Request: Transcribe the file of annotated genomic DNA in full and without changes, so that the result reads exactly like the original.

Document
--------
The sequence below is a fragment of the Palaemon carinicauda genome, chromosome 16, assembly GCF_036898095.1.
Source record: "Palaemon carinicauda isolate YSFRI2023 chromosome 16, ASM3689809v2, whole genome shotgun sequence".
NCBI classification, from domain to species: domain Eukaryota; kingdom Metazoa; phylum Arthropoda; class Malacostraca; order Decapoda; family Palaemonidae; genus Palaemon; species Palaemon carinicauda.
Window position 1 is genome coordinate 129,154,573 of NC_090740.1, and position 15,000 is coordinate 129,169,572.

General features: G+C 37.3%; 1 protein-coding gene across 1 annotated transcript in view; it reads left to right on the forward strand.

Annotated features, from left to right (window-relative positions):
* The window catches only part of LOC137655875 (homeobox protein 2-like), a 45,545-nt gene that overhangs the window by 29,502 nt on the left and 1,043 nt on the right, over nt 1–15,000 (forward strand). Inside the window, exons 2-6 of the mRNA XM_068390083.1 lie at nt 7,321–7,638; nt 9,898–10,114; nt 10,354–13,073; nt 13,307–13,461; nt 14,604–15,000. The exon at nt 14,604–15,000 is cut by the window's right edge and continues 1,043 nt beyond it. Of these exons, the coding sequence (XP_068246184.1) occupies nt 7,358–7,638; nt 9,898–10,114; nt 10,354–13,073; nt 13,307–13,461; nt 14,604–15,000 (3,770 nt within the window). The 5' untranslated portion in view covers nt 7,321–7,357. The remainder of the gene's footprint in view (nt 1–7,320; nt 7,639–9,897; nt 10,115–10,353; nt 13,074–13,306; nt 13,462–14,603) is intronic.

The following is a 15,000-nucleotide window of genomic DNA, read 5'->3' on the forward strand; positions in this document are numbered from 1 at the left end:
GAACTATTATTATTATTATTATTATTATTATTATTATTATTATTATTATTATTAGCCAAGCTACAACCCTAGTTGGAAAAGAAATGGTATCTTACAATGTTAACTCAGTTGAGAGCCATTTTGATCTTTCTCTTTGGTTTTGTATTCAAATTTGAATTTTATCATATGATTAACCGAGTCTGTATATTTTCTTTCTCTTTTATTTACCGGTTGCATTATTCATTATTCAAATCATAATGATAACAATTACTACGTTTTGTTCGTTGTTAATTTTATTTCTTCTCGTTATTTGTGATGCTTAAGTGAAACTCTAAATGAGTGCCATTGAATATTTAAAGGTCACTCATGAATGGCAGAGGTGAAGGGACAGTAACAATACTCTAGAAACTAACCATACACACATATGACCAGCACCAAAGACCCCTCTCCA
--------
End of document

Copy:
The sequence below is a fragment of the Palaemon carinicauda genome, chromosome 16, assembly GCF_036898095.1.
Source record: "Palaemon carinicauda isolate YSFRI2023 chromosome 16, ASM3689809v2, whole genome shotgun sequence".
NCBI classification, from domain to species: domain Eukaryota; kingdom Metazoa; phylum Arthropoda; class Malacostraca; order Decapoda; family Palaemonidae; genus Palaemon; species Palaemon carinicauda.
Window position 1 is genome coordinate 129,154,573 of NC_090740.1, and position 15,000 is coordinate 129,169,572.

General features: G+C 37.3%; 1 protein-coding gene across 1 annotated transcript in view; it reads left to right on the forward strand.

Annotated features, from left to right (window-relative positions):
* The window catches only part of LOC137655875 (homeobox protein 2-like), a 45,545-nt gene that overhangs the window by 29,502 nt on the left and 1,043 nt on the right, over nt 1–15,000 (forward strand). Inside the window, exons 2-6 of the mRNA XM_068390083.1 lie at nt 7,321–7,638; nt 9,898–10,114; nt 10,354–13,073; nt 13,307–13,461; nt 14,604–15,000. The exon at nt 14,604–15,000 is cut by the window's right edge and continues 1,043 nt beyond it. Of these exons, the coding sequence (XP_068246184.1) occupies nt 7,358–7,638; nt 9,898–10,114; nt 10,354–13,073; nt 13,307–13,461; nt 14,604–15,000 (3,770 nt within the window). The 5' untranslated portion in view covers nt 7,321–7,357. The remainder of the gene's footprint in view (nt 1–7,320; nt 7,639–9,897; nt 10,115–10,353; nt 13,074–13,306; nt 13,462–14,603) is intronic.

The following is a 15,000-nucleotide window of genomic DNA, read 5'->3' on the forward strand; positions in this document are numbered from 1 at the left end:
GAACTATTATTATTATTATTATTATTATTATTATTATTATTATTATTATTATTAGCCAAGCTACAACCCTAGTTGGAAAAGAAATGGTATCTTACAATGTTAACTCAGTTGAGAGCCATTTTGATCTTTCTCTTTGGTTTTGTATTCAAATTTGAATTTTATCATATGATTAACCGAGTCTGTATATTTTCTTTCTCTTTTATTTACCGGTTGCATTATTCATTATTCAAATCATAATGATAACAATTACTACGTTTTGTTCGTTGTTAATTTTATTTCTTCTCGTTATTTGTGATGCTTAAGTGAAACTCTAAATGAGTGCCATTGAATATTTAAAGGTCACTCATGAATGGCAGAGGTGAAGGGACAGTAACAATACTCTAGAAACTAACCATACACACATATGACCAGCACCAAAGACCCCTCTCCA